Miller v. California, 413 U.S. 15 (1973)
Was an important United States Supreme Court case involving what constitutes unprotected obscenity for First Amendment purposes. The decision reiterated that obscenity was not protected by the First Amendment and established the Miller test for determining what constituted obscene material.
The question that the court had to decide was of whether the sale and distribution of obscene material was protected under the First Amendment's freedom of speech guaranteed. The Court ruled that it was not. It indicated that "obscene material is not protected by the First Amendment", thereby reaffirming part of Roth.
However, the Court acknowledged "the inherent dangers of undertaking to regulate any form of expression," and said that "State statutes designed to regulate obscene materials must be carefully limited." The Court, in an attempt to set such limits devised a set of three criteria which must be met in order for a work to be legitimately subject to state regulation:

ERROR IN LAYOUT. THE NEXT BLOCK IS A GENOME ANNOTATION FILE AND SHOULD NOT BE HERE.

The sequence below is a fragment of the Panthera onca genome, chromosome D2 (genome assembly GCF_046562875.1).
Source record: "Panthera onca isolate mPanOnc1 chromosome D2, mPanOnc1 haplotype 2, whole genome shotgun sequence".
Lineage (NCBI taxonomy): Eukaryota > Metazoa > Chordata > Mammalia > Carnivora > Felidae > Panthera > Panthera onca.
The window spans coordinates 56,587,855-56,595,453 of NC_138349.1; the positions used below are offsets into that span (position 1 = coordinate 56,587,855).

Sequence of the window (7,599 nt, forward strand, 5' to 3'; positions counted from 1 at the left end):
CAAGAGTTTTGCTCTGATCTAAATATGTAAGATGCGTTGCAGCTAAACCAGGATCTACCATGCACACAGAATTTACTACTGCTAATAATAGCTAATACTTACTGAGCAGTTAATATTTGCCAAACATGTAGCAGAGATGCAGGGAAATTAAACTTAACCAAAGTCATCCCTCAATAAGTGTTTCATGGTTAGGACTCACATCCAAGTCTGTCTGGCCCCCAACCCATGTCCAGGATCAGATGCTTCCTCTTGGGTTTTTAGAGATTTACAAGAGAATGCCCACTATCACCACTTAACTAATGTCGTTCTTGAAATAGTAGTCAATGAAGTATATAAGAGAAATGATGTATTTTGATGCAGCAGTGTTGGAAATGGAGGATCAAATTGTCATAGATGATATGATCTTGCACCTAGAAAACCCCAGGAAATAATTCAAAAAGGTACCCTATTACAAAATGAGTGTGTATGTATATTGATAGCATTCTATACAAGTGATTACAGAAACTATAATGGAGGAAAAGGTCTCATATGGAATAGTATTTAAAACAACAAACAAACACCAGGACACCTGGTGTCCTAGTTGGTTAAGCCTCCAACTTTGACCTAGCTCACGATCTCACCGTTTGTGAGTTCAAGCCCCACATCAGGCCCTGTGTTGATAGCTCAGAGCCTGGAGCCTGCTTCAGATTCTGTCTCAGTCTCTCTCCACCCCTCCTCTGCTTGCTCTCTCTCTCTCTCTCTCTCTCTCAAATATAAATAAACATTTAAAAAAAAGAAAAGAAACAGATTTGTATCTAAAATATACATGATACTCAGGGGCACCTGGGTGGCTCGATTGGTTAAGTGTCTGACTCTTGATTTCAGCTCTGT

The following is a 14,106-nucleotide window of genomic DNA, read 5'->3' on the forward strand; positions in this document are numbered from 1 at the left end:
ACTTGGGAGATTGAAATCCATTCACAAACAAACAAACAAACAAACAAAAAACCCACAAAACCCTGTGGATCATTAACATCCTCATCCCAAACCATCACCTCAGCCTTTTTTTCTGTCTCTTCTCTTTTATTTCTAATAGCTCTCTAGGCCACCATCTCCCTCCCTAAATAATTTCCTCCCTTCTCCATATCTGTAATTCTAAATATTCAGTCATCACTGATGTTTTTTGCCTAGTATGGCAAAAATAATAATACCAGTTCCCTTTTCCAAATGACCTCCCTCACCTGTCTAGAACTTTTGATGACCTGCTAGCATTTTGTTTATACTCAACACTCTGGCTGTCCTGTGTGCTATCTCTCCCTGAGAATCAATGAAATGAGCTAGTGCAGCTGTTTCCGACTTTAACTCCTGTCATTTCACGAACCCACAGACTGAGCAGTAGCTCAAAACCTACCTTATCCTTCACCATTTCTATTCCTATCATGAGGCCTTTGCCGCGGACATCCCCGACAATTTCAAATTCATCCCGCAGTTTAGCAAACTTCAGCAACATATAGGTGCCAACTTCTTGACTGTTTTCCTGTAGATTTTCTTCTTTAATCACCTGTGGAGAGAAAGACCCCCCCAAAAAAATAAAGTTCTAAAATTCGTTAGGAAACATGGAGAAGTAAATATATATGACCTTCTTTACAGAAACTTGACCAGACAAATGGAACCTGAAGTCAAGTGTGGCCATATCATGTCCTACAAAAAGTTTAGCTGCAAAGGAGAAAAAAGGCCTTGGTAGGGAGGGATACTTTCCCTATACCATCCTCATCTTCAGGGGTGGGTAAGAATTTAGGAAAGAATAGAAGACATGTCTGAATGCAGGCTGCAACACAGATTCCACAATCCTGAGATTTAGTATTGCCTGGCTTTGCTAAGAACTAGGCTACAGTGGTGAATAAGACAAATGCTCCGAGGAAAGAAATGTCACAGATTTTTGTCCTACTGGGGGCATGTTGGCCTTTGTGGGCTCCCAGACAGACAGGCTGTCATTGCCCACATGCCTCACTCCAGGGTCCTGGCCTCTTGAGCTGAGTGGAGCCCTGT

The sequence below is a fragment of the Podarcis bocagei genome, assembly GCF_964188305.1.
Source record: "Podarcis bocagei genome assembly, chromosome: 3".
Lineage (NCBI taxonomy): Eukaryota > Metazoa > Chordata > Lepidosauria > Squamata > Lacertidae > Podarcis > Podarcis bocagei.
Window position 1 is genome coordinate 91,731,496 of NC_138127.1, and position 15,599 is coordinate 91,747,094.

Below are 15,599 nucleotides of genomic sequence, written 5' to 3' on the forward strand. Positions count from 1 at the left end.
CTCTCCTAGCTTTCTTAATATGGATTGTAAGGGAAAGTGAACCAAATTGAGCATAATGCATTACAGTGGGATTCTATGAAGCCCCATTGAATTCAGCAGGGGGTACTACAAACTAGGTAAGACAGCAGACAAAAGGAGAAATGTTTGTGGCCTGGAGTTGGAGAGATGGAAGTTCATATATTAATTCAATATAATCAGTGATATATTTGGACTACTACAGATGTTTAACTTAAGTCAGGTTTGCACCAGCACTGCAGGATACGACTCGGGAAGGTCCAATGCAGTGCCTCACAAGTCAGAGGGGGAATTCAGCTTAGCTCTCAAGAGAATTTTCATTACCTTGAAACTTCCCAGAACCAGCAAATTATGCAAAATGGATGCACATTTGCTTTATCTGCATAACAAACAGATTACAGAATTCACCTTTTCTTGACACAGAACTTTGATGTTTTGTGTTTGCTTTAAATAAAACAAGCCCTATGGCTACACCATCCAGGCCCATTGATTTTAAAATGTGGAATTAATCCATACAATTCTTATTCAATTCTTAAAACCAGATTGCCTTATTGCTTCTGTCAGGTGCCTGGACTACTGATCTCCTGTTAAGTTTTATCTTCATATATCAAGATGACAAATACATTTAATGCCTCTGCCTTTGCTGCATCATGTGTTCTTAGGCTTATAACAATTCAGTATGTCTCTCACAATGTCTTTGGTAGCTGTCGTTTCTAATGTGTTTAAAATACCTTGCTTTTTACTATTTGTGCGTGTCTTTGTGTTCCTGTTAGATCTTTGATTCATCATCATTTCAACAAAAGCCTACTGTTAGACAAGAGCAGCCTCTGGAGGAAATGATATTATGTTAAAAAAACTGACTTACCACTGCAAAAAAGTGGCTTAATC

1. whether the average person, applying contemporary community standards (not national standards, as some prior tests required), would find that the work, taken as a whole, appeals to the prurient interest;
2. whether the work depicts or describes, in a patently offensive way, sexual conduct or excretory functions specifically defined by applicable state law; and
3. "whether the work, taken as a whole, lacks serious literary, artistic, political, or scientific value."
This obscenity test overturns the definition of obscenity set out in the Memoirs decision, which held that "all ideas having even the slightest redeeming social importance … have the full protection of the guaranties [of the First Amendment]" and that obscenity was that which was "utterly without redeeming social importance."
The Miller decision vacated the judgment of the Appellate Department of the Superior Court of California and remanded the case to that court for further proceedings consistent with the First Amendment standards established by the opinion.